Fiona Tan, Disorient, 2009, two-channel HD video installation, color, sound, 19 minutes 42 seconds. From “Paradise Lost.”

Fiona Tan, Disorient, 2009, two-channel HD video installation, color, sound, 19 minutes 42 seconds. From “Paradise Lost.”

“Paradise Lost”

Nanyang Technological University Centre for Contemporary Art

Fiona Tan, Disorient, 2009, two-channel HD video installation, color, sound, 19 minutes 42 seconds. From “Paradise Lost.”

“I believe it was God’s will that we should come back, so that men might know the things that are in the world,” Marco Polo claims in the preface to The Description of the World, a chronicle of his journey through Persia and the Caucasus to China. Whether or not the Venetian merchant ever uttered these words—or, for that matter, even ever set foot in China—can no longer be known. His tales were first transcribed in prison by Polo’s cell mate, the romance writer Rustichello of Pisa. These original manuscripts would soon disappear, but tales of Polo’s adventures would circulate throughout Europe in rough translations, further removing the reports from their source. In Italian, Polo’s account—while wildly popular—was known as Il Milione, purportedly because it consisted of a million lies. Fact or fiction, stories of his travels would inspire lurid visions of “the Orient” for centuries to come, advertising the East as the ultimate other.

“Paradise Lost,” curated by Ute Meta Bauer with Anca Rujoiu, channeled these visions through an elegant juxtaposition of three works by artists who have each undertaken their own travels “so that men might know.” Fiona Tan, Trinh T. Minh-ha, and Zarina Bhimji were all born in Asia, yet raised and educated in Europe or the United States. A sense of dislocation drives their individual quests to understand the East as more than the sum of its fictions, even as their personal histories are irrevocably marked by the collective narratives of colonial history and involuntary exodus.

Tan uses The Travels of Marco Polo as the point of departure for Disorient, 2009, a two-channel HD video installation set to a reading of excerpts of the explorer’s tales. Commissioned for the 2009 Venice Biennale, the video was shot on location in the Dutch Pavilion, which Tan reimagined as a kind of one-stop Oriental fetish shop, stocked with souvenir trinkets and baubles. On one screen, the camera pans slowly across this collection, while on the second, archival footage of Asia is looped, presented through the lenses of global news outlets, whose product is as much an aesthetic construction as the red-fringed lanterns and gold-plated paperweight Buddhas lining the shelves on the other screen.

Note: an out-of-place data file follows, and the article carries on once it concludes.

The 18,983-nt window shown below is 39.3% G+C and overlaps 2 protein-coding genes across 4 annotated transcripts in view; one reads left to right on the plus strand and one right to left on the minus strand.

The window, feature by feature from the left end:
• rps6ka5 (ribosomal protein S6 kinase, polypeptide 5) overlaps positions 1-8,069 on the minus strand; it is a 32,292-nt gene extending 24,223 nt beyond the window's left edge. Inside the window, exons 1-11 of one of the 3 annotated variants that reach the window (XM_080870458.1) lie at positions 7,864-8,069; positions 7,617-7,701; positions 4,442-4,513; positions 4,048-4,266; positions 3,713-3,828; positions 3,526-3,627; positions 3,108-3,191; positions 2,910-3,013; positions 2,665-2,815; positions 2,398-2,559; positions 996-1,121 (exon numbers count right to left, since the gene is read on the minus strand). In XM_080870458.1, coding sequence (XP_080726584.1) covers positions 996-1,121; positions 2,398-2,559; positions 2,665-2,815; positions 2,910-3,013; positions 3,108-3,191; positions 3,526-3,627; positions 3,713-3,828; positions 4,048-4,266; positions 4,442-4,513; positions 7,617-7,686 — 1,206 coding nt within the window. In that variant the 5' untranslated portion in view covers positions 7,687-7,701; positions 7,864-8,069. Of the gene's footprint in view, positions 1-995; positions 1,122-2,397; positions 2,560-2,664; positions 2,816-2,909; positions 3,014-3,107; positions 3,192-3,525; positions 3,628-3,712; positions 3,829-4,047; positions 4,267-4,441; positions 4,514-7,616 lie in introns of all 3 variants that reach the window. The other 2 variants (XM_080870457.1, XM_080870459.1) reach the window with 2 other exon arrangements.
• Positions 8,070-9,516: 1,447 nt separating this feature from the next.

Trinh’s Surname Viet Given Name Nam, 1989, derives from a similar distrust in the documentary format and the supposedly unquestionable authority it presumes. The feature-length film (transferred to DVD) centers on a set of interviews with five contemporary Vietnamese women, who guardedly discuss the expectations placed upon them by their society as it undergoes political upheaval. Their confessions are set against highly evocative images of rare beauties pausing to admire the rice paddies or pedaling bikes over bridges, white bonnets fluttering coyly in the breeze. Midway through the film, these women are revealed to be amateur actresses, now living in the US, reading from English translations of conversations originally conducted in French, further cleaving the truth from what has been told. “I do not intend to speak about, just speak nearby,” Trinh famously declares in her 1982 film, Reassemblage. “Nearby” may imply distance, but it does not specify how much; likewise, the intimacies shared by Trinh’s shifting narrators still manage to suggest a shared experience, without ever assigning that experience to one individual.

Bhimji’s Yellow Patch, 2011, excludes any narration whatsoever, reconstructing her father’s voyage from India to Uganda by surveying what he left behind. The product of an extensive research process, the thirty-minute, 35-mm film (in HD transfer) is styled as a kind of painting-in-time, wringing the beauty from ruined buildings and stacks of moldering archives in Gujarat, a port city that sent its traders en masse to Africa. Bhimji shows a territory where stray dogs reign; the only human to appear is a woman, shot from behind, her yellowing braid thick along her hunched back. In the absence of explanation, the past must be pieced together from relics. Together, the three works admit that the world they seek to “know” is always susceptible to the subjectivities of its telling. After all, these paradises lost may have never truly existed.

Kate Sutton